Today is Wednesday, Feb. 1, the 32nd day of 2012. There are 334 days left in the year.
On Feb. 1, 1862, “The Battle Hymn of the Republic,” a poem by Julia Ward Howe, was published in the Atlantic Monthly.
On this date:
In 1790, the U.S. Supreme Court convened for the first time in New York. (However, since only three of the six justices were present, the court recessed until the next day.)
In 1861, Texas voted to leave the Union at a Secession Convention in Austin.
In 1922, in one of Hollywood’s most enduring mysteries, movie director William Desmond Taylor was shot to death in his Los Angeles home; the killing has never been solved.
In 1942, the Voice of America broadcast its first program to Europe, relaying it through the facilities of the British Broadcasting Corp. in London.
In 1943, one of America’s most highly decorated military units, the 442nd Regimental Combat Team, made up almost exclusively of Japanese-Americans, was authorized.
In 1946, Norwegian statesman Trygve Lie was chosen to be the first secretary-general of the United Nations.
In 1960, four black college students began a sit-in protest at a Woolworth’s lunch counter in Greensboro, N.C., where they’d been refused service.
In 1962, the Ken Kesey novel “One Flew Over the Cuckoo’s Nest” was first published by Viking Press.
In 1979, Ayatollah Ruhollah Khomeini received a tumultuous welcome in Tehran as he ended nearly 15 years of exile.
In 1982, “Late Night with David Letterman” premiered on NBC.
In 1991, 34 people were killed when an arriving USAir jetliner crashed atop a commuter plane on a runway at Los Angeles International Airport.
In 2003, the space shuttle Columbia broke up during re-entry, killing all seven of its crew members.
Ten years ago: President George W. Bush responded to the collapse of Enron by proposing regulation reforms of 401(k) retirement plans. Justice Department investigators directed President Bush’s staff to preserve the paper trail of any contact with Enron. Actress Winona Ryder was charged with four felony counts stemming from her shoplifting arrest at a Saks Fifth Avenue store in Beverly Hills, Calif. (Ryder was later convicted of felony grand theft and vandalism, and received three years’ probation.) The NCAA placed Alabama on five years’ probation, jolting the program with a two-year bowl ban and heavy scholarship reductions.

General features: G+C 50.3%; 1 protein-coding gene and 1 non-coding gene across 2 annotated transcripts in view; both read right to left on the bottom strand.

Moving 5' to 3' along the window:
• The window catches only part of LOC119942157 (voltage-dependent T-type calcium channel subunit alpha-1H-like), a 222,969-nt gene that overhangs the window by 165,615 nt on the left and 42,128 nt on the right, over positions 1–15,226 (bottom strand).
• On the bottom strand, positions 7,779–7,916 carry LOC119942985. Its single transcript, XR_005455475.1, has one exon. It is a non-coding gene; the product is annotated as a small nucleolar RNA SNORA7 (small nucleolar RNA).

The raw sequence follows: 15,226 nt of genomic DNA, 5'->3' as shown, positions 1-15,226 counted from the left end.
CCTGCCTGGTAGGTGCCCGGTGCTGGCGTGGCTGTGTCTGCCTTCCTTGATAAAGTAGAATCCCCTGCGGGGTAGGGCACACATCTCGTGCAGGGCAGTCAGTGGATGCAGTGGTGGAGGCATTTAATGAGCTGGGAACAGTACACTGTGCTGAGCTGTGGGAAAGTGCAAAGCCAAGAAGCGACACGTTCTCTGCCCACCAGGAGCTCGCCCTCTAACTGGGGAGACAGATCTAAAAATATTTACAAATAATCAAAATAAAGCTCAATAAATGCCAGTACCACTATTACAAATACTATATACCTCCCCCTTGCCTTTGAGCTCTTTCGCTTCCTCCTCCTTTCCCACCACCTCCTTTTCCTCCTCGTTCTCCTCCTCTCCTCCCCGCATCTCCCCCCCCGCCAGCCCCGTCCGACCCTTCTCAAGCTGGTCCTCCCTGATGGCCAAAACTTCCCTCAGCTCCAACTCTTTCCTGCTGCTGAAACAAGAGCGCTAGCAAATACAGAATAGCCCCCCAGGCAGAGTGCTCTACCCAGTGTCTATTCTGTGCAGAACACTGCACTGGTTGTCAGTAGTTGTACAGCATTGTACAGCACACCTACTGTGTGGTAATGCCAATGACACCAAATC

Five years ago: The departing top U.S. commander in Iraq, Gen. George Casey, told the Senate Armed Services Committee that improving security in Baghdad would take fewer than half as many extra troops as President George W. Bush had chosen to commit. President Mahmoud Ahmadinejad launched anniversary celebrations for Iran’s Islamic Revolution with a defiant promise to push ahead with the country’s controversial nuclear program. Pulitzer Prize-winning opera composer Gian Carlo Menotti died in Monaco at age 95.
One year ago: Egyptian President Hosni Mubarak announced he would not run for a new term in September elections but rejected protesters’ demands he step down immediately and leave the country, vowing to die on Egypt’s soil, after a dramatic day in which a quarter-million Egyptians staged their biggest protest to date calling on him to go.